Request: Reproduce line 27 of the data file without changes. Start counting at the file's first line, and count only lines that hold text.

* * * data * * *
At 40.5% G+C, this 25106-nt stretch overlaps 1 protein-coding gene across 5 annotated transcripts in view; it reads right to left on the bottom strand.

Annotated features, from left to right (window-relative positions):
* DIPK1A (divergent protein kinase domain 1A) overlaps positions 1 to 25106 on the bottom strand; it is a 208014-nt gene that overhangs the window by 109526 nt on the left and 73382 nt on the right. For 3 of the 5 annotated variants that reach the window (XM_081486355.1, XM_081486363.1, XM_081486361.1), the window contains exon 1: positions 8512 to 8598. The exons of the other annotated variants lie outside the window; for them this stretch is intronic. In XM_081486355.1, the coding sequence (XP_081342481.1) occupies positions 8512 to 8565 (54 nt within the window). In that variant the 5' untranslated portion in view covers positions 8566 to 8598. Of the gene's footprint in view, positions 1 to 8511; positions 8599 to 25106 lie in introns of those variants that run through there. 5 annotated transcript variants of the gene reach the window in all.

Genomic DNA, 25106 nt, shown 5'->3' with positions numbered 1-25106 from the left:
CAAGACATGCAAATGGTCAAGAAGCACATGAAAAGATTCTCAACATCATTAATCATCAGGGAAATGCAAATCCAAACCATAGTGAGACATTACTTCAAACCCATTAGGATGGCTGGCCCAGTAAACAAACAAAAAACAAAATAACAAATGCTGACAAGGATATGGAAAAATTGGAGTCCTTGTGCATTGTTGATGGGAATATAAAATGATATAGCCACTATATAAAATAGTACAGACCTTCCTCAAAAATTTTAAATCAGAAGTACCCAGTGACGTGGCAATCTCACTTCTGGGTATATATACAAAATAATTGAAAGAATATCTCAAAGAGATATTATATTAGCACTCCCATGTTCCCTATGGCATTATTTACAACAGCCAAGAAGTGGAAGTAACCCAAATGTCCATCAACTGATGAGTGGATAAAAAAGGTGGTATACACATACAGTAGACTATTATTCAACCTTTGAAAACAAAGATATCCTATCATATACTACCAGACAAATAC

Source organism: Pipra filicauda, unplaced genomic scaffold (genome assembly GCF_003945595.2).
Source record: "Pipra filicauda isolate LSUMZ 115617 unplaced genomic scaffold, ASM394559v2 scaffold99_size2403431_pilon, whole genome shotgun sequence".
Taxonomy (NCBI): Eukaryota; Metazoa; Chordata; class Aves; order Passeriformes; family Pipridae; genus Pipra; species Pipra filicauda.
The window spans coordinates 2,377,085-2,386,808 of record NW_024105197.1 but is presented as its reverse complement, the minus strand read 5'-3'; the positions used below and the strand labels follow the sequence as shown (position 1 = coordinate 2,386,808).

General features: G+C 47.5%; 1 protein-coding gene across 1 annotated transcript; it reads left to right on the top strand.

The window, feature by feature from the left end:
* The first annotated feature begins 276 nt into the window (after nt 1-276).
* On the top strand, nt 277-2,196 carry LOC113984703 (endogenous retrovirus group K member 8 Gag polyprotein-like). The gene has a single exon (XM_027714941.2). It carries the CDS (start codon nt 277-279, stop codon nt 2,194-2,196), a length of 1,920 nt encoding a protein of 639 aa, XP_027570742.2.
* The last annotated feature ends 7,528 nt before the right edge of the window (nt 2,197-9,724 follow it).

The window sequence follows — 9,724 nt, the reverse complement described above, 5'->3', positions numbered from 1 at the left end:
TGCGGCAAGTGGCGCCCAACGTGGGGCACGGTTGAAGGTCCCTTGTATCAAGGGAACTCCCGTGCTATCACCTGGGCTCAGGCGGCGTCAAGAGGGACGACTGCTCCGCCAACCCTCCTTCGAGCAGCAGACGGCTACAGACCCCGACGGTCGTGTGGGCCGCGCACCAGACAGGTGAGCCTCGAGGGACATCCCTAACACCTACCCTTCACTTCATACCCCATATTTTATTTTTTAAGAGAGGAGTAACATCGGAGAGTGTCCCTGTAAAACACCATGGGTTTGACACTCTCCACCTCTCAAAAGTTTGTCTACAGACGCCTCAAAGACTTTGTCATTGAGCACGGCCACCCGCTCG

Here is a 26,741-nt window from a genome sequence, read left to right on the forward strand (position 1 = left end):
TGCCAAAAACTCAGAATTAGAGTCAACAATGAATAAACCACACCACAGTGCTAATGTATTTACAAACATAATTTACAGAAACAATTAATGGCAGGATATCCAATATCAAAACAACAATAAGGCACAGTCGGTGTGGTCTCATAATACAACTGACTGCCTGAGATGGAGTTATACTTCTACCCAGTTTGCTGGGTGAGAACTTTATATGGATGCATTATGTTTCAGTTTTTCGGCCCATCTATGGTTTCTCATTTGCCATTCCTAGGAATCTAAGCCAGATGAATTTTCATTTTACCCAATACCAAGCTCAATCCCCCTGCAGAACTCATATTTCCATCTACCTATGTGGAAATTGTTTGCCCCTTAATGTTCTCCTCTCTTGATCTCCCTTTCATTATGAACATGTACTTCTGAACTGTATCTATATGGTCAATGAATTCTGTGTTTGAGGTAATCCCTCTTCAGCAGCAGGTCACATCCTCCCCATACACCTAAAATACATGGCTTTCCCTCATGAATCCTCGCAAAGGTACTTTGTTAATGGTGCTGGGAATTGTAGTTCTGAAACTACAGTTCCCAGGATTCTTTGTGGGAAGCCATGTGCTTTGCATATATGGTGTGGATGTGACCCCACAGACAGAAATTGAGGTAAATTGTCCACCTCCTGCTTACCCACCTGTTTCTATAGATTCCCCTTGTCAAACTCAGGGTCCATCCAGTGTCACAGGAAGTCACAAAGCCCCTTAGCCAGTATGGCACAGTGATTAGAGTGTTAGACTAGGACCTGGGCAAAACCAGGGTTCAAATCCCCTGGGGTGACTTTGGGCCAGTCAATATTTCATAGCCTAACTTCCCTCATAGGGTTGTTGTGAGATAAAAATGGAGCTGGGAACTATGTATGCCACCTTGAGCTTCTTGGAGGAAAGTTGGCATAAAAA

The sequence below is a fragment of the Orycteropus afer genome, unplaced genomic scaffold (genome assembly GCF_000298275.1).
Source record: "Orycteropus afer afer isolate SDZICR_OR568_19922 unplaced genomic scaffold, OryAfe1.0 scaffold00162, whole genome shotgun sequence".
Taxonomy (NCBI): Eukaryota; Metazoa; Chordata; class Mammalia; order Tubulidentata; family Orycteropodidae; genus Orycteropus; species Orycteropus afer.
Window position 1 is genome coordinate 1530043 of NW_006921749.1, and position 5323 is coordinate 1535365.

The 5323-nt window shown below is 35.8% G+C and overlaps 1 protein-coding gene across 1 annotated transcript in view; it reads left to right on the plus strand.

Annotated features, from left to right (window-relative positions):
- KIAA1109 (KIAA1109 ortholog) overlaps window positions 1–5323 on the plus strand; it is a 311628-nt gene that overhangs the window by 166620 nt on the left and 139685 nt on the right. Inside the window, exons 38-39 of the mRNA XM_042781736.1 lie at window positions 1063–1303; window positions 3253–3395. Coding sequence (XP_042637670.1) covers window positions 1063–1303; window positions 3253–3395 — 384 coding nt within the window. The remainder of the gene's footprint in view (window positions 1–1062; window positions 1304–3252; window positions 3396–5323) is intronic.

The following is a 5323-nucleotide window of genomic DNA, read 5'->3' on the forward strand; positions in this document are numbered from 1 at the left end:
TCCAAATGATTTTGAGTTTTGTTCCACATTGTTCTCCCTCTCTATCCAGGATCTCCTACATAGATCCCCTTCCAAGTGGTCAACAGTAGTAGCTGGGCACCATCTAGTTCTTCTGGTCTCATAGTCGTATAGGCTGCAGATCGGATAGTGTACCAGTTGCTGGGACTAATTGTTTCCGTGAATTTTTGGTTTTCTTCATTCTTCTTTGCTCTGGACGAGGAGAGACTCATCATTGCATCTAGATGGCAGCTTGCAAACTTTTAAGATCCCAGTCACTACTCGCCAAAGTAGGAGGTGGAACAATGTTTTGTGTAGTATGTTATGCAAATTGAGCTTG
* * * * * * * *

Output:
TCCAAATGATTTTGAGTTTTGTTCCACATTGTTCTCCCTCTCTATCCAGGATCTCCTACATAGATCCCCTTCCAAGTGGTCAACAGTAGTAGCTGGGCACCATCTAGTTCTTCTGGTCTCATAGTCGTATAGGCTGCAGATCGGATAGTGTACCAGTTGCTGGGACTAATTGTTTCCGTGAATTTTTGGTTTTCTTCATTCTTCTTTGCTCTGGACGAGGAGAGACTCATCATTGCATCTAGATGGCAGCTTGCAAACTTTTAAGATCCCAGTCACTACTCGCCAAAGTAGGAGGTGGAACAATGTTTTGTGTAGTATGTTATGCAAATTGAGCTTG